There’s only one report about this issue on CarComplaints.com, and that report doesn’t provide much detail about the issue. According to the 2008 BMW M3 owner, the engine had problems so severe that their mechanic said that the engine needed to be replaced. This took them by surprise, as they’d thought their vehicle would be in the shop for only a little while. According to the owner, the issue started at around 70,000 miles.
BMW has issued a few recalls and TSBs for 2008 M3 units. On June 19, 2019, BMW recalled 16,641 vehicles that had stalling issues or experienced a loss of electrical power under the NHTSA campaign #19V472000 (same as the recall mentioned above). There are also quite a few TSBs that address engine issues regarding the 2008 BMW M3.
Of all the items on this list, this is the worst BMW M3 problem, according to CarComplaints.com. This is a specific 2005 BMW M3 problem, which involves the transmission going into neutral. This problem only has one report on CarComplaints.com. According to the owner, their vehicle’s transmission gear indicator went into neutral. This immobilized and disabled the car’s ability to start up. As of writing, there are no available documents about recalls or TSBs specifically addressing this issue.
No Spare Tire
While this may seem like a very dangerous problem that can put anyone in jeopardy, it’s not the worst M3 problem. For the 2002 BMW M3, the most common problem reported on CarComplaints.com is a lack of spare tires. According to the report, the owner noticed that their vehicle’s tire fix kit only consisted of a jack and a Fix-a-flat tire repair aerosol can. There were no spare tires and the owner was afraid that this might put them in a tight spot should anything happen on the road.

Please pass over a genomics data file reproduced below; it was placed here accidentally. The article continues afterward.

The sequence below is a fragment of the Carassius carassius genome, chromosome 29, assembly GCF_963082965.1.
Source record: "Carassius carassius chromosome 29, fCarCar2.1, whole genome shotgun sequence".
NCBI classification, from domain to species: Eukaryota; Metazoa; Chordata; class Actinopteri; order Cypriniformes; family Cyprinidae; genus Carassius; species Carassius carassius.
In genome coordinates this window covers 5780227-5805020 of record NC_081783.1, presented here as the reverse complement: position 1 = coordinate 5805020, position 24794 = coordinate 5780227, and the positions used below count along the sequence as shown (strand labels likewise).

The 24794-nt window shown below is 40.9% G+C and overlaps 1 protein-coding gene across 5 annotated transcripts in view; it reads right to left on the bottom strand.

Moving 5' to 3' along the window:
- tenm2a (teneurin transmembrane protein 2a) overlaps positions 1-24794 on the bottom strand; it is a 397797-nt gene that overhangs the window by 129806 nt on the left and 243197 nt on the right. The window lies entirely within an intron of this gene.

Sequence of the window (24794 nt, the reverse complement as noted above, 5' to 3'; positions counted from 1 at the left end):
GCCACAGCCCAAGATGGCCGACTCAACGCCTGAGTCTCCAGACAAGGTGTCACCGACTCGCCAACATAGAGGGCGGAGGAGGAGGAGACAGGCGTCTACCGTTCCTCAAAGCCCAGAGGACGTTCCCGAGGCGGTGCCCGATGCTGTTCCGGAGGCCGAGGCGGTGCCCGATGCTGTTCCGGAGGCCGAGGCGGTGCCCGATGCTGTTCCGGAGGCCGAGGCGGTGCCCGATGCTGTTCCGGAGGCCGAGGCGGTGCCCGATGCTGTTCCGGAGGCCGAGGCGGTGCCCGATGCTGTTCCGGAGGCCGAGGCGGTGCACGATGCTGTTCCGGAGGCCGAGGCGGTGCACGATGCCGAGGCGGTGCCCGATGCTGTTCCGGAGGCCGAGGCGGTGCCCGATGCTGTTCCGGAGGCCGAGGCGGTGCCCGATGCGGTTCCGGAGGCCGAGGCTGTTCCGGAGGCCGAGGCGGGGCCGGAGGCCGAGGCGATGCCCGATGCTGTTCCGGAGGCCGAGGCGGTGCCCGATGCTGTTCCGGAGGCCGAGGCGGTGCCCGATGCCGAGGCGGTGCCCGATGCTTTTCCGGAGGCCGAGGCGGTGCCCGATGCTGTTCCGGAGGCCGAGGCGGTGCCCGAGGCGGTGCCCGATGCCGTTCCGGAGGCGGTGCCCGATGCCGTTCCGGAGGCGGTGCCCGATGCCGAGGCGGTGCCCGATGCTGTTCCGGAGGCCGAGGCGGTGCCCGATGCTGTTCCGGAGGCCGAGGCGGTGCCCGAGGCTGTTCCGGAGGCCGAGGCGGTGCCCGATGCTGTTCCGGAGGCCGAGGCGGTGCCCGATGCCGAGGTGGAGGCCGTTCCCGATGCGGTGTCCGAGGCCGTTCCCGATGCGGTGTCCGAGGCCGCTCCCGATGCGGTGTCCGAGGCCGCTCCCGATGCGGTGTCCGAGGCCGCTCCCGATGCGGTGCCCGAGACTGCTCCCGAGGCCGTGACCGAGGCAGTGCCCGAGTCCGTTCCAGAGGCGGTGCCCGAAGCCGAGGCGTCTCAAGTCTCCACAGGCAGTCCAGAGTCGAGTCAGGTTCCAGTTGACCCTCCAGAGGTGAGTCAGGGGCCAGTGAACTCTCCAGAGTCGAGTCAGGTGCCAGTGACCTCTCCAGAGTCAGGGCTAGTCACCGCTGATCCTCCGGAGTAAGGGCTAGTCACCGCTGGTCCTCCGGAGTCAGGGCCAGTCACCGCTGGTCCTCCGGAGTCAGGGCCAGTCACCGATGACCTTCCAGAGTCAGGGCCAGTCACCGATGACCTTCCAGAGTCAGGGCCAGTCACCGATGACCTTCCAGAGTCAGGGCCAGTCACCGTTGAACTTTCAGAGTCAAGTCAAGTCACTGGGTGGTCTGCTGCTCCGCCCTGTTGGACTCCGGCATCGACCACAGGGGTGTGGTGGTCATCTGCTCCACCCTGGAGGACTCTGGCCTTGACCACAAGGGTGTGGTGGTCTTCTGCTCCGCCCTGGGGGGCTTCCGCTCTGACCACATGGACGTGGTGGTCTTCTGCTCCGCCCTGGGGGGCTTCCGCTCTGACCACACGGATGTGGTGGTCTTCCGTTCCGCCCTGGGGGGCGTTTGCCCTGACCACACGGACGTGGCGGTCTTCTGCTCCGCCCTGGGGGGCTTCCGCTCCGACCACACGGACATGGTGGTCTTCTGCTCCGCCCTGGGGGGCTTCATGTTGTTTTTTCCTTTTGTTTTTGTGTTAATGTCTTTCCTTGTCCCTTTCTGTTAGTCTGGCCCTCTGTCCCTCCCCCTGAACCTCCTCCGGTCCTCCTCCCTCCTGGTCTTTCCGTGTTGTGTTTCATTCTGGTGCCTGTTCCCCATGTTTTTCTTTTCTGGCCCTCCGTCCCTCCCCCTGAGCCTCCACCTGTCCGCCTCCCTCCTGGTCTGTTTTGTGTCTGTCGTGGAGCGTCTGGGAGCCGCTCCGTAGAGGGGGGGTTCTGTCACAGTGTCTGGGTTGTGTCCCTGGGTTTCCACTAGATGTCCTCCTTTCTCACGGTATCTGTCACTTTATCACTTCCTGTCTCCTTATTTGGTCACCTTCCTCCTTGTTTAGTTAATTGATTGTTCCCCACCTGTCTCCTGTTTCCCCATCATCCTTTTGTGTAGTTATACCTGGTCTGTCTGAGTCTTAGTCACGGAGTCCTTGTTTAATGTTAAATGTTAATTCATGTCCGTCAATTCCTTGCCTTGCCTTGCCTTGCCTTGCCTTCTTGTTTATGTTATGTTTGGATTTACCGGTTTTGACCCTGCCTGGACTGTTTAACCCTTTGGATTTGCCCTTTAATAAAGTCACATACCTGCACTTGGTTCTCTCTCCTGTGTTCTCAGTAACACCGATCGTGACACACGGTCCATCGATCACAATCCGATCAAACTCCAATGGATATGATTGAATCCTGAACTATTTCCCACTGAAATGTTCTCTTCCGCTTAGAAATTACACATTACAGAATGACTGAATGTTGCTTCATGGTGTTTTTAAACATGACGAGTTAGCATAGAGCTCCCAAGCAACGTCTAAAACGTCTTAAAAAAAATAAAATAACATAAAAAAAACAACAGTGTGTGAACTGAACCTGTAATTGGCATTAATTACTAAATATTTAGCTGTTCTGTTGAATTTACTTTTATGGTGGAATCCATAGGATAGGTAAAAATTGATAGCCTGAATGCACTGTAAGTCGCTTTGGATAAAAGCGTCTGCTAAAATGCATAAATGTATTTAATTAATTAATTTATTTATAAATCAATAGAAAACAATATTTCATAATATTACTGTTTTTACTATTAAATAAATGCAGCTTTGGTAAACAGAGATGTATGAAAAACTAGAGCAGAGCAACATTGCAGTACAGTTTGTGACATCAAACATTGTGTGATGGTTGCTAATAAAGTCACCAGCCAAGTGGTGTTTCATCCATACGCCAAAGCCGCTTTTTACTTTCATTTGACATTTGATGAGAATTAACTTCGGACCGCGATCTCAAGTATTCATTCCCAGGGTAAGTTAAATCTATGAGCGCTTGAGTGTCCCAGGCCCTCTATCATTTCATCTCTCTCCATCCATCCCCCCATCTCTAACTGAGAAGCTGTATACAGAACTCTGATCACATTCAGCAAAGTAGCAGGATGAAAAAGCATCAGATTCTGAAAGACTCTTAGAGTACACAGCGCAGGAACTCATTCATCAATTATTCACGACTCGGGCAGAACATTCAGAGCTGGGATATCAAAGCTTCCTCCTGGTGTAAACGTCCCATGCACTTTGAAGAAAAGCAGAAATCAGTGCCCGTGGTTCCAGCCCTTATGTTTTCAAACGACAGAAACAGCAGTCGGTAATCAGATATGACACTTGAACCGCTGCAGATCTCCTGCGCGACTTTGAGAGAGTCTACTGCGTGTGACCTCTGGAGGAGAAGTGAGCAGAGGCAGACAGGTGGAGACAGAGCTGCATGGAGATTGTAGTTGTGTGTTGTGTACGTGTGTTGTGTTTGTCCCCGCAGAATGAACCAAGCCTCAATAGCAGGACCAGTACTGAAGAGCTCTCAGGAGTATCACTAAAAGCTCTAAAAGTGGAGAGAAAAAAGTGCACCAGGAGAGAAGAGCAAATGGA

Most BMWs have a run-flat tire, which means they’re designed to function even if they’re flat. However, according to this M3 forum, the BMW M series (at least the model years before 2007 when the thread started) only had regular tires installed. One user did point out, however, that the M series came with the M Mobility System, which is an alternative to run-flat tires. There are no available documents online to indicate that BMW issued a recall or TSB regarding this issue.
Radiator Stopped Working
According to a report posted by a 1999 BMW M3 owner, the radiator and most of the cooling system components failed and needed to be replaced. This repair alone required the affected owner to shell out more than $3,000. After a few months, the same owner said that their vehicle’s clutch also wore out. Aside from the faulty radiator and cooling system components, the vehicle also had electrical, A/C, and heating issues. The owner encountered this issue at around 110,000 miles.
Based on the problems listed above, the M3 has quite a few significant problems that may have led to its low reliability ratings. If you’re planning on buying a BMW M3, you need to research the model year you plan on buying. Also, make sure to clear everything up with the seller before you seal the deal.